We, not I, would like to help you with your recruiting challenge
For some time now, Frederique Campagne-Irwin of Her Corner has been challenging me to move TalentFront from a personality-driven business – selling oneself — to the next level of sustainability – selling a solution. I understood the concept, but I didn’t really understand what that meant, at a gut level, until I passed up an opportunity because I could not hire someone fast enough.
Here’s my story . . .
One of my colleagues referred a great piece of business to me and I could not figure out a way to staff it. Yes, me the recruiter. There are a lot of reasons I could give for this and most of them would be justified; however, I don’t find excuses empowering so instead I decided to explore how this happened.
Recently, I’ve had a difficult time adding another recruiter to the TalentFront team. Finding someone with the right doses of client-facing savoir-faire, sourcing acumen, and a quality-focused screening approach was proving a challenge. Yes, I had seen and talked with a lot of great people, but either my timing was off or they did not have all the pieces I needed in the right proportions. This prompted me to ask, “What is not working here?” I took this question to my Her Corner Groups Plus buddies, an uber-talented “posse” of women business owners, during our bimonthly mind meld. Frederique Campagne-Irwin, our leader, masterfully transformed the question into an empowering discussion of the stages of business growth discussed in this article in the Harvard Business Review.
Standing in front of that room, I finally got the message. I was in the survival stage – the one right before sustainability – where you are on the brink of jumping the great divide while clinging desperately to what has gotten you to that point – generally YOU! So far, I’d succeeded by throwing myself at client problems. No wonder I couldn’t find someone to hire. Because I was focused on selling myself, I’d also focused on hiring myself. I had not taken the time to map my DNA onto the organization.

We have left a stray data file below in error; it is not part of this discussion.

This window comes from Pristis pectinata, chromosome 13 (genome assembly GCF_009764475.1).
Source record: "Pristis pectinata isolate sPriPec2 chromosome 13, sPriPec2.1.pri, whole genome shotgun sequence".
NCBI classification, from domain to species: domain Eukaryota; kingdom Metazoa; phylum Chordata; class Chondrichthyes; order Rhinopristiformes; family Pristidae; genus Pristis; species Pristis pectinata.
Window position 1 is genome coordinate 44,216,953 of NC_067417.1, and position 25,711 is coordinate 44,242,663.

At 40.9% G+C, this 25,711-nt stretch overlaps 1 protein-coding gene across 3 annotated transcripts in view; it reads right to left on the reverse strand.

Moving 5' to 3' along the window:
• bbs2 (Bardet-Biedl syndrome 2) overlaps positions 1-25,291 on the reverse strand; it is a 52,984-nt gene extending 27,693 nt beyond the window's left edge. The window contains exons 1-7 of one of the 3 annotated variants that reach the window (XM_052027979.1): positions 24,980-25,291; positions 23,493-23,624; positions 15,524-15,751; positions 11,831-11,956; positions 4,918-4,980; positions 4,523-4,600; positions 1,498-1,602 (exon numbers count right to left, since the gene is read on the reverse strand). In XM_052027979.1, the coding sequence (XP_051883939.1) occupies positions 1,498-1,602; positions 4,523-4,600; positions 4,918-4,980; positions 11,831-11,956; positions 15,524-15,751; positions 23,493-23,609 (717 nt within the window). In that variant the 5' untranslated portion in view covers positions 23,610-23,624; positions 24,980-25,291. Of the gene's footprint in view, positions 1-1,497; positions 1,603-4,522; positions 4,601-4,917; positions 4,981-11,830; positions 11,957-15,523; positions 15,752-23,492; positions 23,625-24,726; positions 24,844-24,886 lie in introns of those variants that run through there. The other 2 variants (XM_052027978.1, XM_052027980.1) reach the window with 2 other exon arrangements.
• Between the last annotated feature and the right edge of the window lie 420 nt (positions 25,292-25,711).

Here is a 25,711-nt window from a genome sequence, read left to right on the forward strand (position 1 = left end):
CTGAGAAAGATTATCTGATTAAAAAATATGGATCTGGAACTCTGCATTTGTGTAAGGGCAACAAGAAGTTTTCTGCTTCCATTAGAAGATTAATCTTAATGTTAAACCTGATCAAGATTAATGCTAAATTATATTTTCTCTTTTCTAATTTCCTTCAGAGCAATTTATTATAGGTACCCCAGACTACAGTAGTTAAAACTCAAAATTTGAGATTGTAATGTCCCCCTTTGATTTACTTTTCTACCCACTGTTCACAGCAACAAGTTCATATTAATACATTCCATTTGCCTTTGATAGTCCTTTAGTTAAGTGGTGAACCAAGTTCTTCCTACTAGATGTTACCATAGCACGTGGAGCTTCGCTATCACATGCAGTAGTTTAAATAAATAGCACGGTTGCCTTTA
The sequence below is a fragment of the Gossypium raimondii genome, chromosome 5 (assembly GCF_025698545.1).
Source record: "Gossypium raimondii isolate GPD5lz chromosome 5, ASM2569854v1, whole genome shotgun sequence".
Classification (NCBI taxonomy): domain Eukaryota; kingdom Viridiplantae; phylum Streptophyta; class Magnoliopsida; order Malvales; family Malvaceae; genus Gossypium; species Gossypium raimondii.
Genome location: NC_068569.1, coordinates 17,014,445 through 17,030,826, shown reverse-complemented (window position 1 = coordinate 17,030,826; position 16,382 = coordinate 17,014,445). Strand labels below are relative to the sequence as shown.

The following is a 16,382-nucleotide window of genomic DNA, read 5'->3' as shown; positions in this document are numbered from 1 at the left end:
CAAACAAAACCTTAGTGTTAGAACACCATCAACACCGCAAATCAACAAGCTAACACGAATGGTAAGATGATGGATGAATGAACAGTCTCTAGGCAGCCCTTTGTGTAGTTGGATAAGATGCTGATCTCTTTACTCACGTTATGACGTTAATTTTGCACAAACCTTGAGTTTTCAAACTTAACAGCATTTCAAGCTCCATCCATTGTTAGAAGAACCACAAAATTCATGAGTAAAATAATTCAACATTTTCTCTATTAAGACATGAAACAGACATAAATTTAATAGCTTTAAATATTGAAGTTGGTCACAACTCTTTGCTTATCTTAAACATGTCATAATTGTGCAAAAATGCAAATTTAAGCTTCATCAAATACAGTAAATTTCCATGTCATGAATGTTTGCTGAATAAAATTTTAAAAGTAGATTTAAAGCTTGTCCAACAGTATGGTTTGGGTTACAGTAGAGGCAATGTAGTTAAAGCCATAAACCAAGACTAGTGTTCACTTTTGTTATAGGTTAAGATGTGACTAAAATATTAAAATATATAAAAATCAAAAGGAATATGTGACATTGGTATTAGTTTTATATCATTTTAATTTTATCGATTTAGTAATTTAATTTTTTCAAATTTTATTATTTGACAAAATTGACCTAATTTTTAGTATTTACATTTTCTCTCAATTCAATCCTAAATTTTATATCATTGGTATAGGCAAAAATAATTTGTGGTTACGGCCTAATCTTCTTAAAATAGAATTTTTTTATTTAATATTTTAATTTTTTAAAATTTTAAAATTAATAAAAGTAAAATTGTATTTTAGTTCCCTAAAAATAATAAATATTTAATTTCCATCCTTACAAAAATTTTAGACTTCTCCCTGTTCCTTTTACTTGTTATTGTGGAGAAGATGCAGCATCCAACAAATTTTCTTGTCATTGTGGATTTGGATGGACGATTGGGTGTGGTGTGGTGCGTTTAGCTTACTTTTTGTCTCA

With a blank piece of paper in front of me, I mapped out the functions I needed and started recruiting for those skills – people who can find talent, screen talent, and those who can project-manage a recruiting assignment. Rather than search for all of these capabilities in one person, I’m now searching for skills and not titles. I’ve realized:
- Professionals with coaching, social work, and journalism backgrounds can make great screeners.
- Analysts who scour databases and media for intelligence can make great sourcers
- Candidate engagement is really a sales function and people with a consultative sales background would make excellent client account managers.
Working with clients, I always emphasize that hiring is not hard. We make it hard when we refuse to accept what the market is telling us. If you can’t find someone for your role, you need to think about what that means. Is there an issue with your timing, your requirements, or your process? In my case, my requirements were mushy, which led me to at least a month of unsuccessful searching for someone with an amorphous set of skills that looked something like mine. Today, I’ve brought three people to the business from different backgrounds; only one is a traditional recruiter.
That’s why I’m challenging you to look at your hiring. Where are you failing to hire? Do you have the right requirements? Are you putting enough effort into hiring? Do you have a process in place? What are candidates saying about your company or the job?
Recruiting isn’t hard, but it is a challenge on so many levels. We, not I, would like to help you with that challenge.